Jesus of Nazareth was born as a vulnerable baby to poor parents who had to give him an animal’s feeding trough as a bed. His first two years he lived as a refugee fleeing from the jealous, murderous King Herod. He spent his ministry as an itinerant homeless preacher who had no place to lay his head. He spent his last days beaten, tortured and killed as an enemy of the state.

God then raised Jesus from the dead to be seated in honor and glory. Even still, Jesus promises to be found in the places of brokenness where people are hungry, thirsty, naked, alone and in prison. Jesus promises to always be with and for those who are the least and the lowly in our world. Jesus is where things are the hardest. And, Jesus calls us all to be there with him as well. The Christian life is one of following Jesus into the pain and brokenness of the world and offering healing, life- giving love. Jesus has entered fully into our deep need and brokenness. This shows us that God has not abandoned us in our pain and suffering. God is present in it. God is working new life in the midst of all of it.

And that’s hard. Of course, COVID makes it harder to know how to do these things Jesus calls us in- to, but the larger issue is that we’d so often rather avoid all the messiness of our own and other’s pain. We’d rather not go there. We worry that we don’t have enough time, energy, or love to really serve others and so we miss out on what truly sustains and feeds us – encounters with Jesus who is present in the needs of the world.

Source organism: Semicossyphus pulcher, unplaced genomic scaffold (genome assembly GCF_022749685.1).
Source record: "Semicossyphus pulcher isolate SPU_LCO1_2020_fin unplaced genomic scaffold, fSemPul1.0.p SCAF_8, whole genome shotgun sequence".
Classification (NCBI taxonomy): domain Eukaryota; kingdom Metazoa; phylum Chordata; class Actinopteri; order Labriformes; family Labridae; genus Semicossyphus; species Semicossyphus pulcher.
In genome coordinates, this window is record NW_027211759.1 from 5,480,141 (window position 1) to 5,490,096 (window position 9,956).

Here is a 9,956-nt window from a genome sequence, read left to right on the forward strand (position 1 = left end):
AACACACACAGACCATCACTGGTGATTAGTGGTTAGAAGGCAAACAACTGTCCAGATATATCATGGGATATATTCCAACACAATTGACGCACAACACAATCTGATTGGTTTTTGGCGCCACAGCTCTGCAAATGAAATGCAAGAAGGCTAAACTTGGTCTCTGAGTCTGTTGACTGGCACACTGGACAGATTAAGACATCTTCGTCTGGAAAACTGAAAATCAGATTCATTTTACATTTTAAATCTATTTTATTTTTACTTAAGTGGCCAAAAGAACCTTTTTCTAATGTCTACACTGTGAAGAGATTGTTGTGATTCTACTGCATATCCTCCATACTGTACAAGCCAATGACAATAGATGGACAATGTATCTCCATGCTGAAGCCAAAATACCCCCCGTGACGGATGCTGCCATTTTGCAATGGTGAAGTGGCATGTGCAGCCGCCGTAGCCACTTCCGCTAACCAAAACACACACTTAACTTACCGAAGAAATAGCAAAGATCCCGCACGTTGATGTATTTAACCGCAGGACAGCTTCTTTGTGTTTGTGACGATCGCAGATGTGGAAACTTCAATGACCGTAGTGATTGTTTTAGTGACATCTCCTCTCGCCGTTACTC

We, who have so much more privilege and material wealth than the least and the lowly in our world, have our own kind of poverty – a poverty of love, a poverty of Spirit that keeps us from really staying present to the needs of the world. We can and do opt out of caring, serving and working for justice.

So, thanks be to God, Jesus goes where there is poverty of any kind. Jesus is present in all the places where life is hardest, including our own hearts. We encounter Jesus not only in the needs of the world but also through word and sacrament and the body of Christ on earth. Jesus comes to us today to disturb and convict us, to forgive us, to feed and nourish us, and to send us out in service to a hurting world. Jesus comes to assure us that we have been claimed as God’s beloved children.

Because of Christ Jesus, we are God’s people, we are the sheep of God’s pasture. A place with God has been prepared for us and we have been given eternal life.

When we hear language about the eternal, we often think about what happens after we die. Yet, when Jesus talks about “eternal punishment” and “eternal life” in our parable today, that language is also about the quality of our life now, how we experience our life now. Jesus frees us from the punishing hell we experience when we live with poverty of love and Spirit, a hardness of heart, and selfishness.

Jesus gives us eternal life, a life in which we are fed by Jesus’ abundant love and prepared to be people of mercy and compassion. Jesus prepares a place for us with God. With this assurance that we have a place with God, we can “go there” when things are hard rather than opting out. We can be present to the pain of this world, trusting we have a savior who is there working new life.

Beloved of God,
Through Christ Jesus you are a sheep of God’s pasture, there is a place for you in God’s kingdom, you are given eternal life now and always. You can follow Jesus in all things, receiving and sharing the abundance of mercy and compassion that this world so needs.

Let’s take a moment of silent prayer.